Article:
Borovikovsky wrote Catherine II on a walk in the park of Tsarskoe Selo. I liked the portrait, and the artist wrote his version. So there were two almost identical portraits of Catherine II, one of which – with the Rumyantsevsky obelisk in the background – is in the Russian Museum, and the other – with the Chesme Column – in the Tretyakov Gallery. The portrait of Catherine is interesting for the novelty of the idea.
The Empress is not depicted in the splendor of royal regalia, like most artists of the eighteenth century, and not a wise legislator, as in Levitsky’s famous painting,
Catherine was not enthusiastic about the portrait and did not buy it, however, Borovikovsky introduced this portrait as another stroke to the image of the great Russian empress. It should be said that the portrait of Catherine found a peculiar reflection in Russian literature. He involuntarily recalled reading the “Captain’s Daughter” by Pushkin. Pushkin undoubtedly used the picture of Borovikovsky in describing Marya Ivanovna’s meeting with the Empress: “Marya Ivanovna went about the beautiful meadow, where a monument was recently erected in honor of the recent victories of Count Peter Alexandrovich Rumyantsev.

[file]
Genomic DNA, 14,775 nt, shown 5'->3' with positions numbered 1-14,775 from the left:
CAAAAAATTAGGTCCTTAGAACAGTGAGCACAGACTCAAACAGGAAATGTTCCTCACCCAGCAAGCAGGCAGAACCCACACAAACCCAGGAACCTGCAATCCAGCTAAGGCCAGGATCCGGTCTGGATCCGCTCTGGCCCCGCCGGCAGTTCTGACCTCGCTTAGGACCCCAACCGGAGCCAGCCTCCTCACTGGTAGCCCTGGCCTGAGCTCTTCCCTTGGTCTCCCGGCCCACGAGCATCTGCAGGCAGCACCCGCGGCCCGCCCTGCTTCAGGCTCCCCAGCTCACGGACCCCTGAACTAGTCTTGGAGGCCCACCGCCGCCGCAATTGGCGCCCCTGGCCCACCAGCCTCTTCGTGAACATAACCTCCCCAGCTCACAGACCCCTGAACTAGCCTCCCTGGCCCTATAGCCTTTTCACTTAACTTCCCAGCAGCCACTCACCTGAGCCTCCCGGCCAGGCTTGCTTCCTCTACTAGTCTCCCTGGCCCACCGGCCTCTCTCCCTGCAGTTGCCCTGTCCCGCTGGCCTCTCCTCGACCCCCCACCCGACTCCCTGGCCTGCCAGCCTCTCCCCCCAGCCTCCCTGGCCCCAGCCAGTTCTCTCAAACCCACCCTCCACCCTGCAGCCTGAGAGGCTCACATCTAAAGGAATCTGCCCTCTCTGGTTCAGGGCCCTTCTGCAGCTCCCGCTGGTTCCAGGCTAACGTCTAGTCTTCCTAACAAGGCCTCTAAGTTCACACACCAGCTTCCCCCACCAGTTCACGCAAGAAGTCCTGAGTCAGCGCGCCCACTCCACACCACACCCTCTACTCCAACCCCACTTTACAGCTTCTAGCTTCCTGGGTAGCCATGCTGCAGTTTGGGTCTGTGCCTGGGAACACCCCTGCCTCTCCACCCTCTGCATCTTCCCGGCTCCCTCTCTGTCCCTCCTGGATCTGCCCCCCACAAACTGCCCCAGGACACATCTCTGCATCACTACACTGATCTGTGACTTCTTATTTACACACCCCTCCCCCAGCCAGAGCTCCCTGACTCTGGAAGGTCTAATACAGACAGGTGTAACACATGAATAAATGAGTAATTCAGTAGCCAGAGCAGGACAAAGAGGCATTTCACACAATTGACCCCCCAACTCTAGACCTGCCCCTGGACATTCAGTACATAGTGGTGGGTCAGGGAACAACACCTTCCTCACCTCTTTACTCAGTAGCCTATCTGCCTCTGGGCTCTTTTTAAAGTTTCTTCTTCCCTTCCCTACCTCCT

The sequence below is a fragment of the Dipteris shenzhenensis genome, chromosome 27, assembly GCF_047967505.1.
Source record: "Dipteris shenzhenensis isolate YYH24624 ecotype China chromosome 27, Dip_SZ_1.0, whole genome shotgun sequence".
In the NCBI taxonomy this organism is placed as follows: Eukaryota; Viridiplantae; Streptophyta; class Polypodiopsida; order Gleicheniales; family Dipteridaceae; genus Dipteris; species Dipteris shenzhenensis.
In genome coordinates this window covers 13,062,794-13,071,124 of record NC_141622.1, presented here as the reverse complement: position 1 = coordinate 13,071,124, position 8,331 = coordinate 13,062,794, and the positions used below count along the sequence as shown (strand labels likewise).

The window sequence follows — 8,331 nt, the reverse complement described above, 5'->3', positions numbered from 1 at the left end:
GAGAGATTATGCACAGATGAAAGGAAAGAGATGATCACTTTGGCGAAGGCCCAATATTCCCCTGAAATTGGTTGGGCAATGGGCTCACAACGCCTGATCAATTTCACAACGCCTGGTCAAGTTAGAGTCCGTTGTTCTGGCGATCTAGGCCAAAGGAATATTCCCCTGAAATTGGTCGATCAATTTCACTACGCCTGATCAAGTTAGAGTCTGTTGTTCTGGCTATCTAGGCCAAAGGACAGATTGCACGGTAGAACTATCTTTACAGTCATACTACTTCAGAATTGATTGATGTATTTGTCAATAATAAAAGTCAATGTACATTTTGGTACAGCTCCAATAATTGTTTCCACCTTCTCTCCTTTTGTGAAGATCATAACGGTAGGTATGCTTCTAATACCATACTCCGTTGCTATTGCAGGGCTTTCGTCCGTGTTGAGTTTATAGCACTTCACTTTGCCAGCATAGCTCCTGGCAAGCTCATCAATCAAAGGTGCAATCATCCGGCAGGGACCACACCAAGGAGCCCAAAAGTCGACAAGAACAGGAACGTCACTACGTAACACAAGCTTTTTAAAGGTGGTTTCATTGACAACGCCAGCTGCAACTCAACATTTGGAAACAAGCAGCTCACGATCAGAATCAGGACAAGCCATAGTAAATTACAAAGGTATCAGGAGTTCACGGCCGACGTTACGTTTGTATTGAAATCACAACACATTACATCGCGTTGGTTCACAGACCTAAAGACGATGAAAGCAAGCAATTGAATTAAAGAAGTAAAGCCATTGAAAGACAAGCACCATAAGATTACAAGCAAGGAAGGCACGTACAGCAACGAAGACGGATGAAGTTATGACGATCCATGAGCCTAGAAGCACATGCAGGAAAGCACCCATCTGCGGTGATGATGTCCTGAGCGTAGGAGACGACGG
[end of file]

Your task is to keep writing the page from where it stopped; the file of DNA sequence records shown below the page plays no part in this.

Suddenly a white dog of English breed barked and ran to meet her. Marya Ivanovna was frightened and stopped. At that very moment a pleasant woman’s voice was heard: “Do not be afraid, she will not bite.” And Marya Ivanovna saw a lady in a white morning dress, in a night cap and a joker. She felt forty lei. Her face, full and ruddy, expressed importance and calm, and blue eyes and a slight smile had an inexpressible charm. “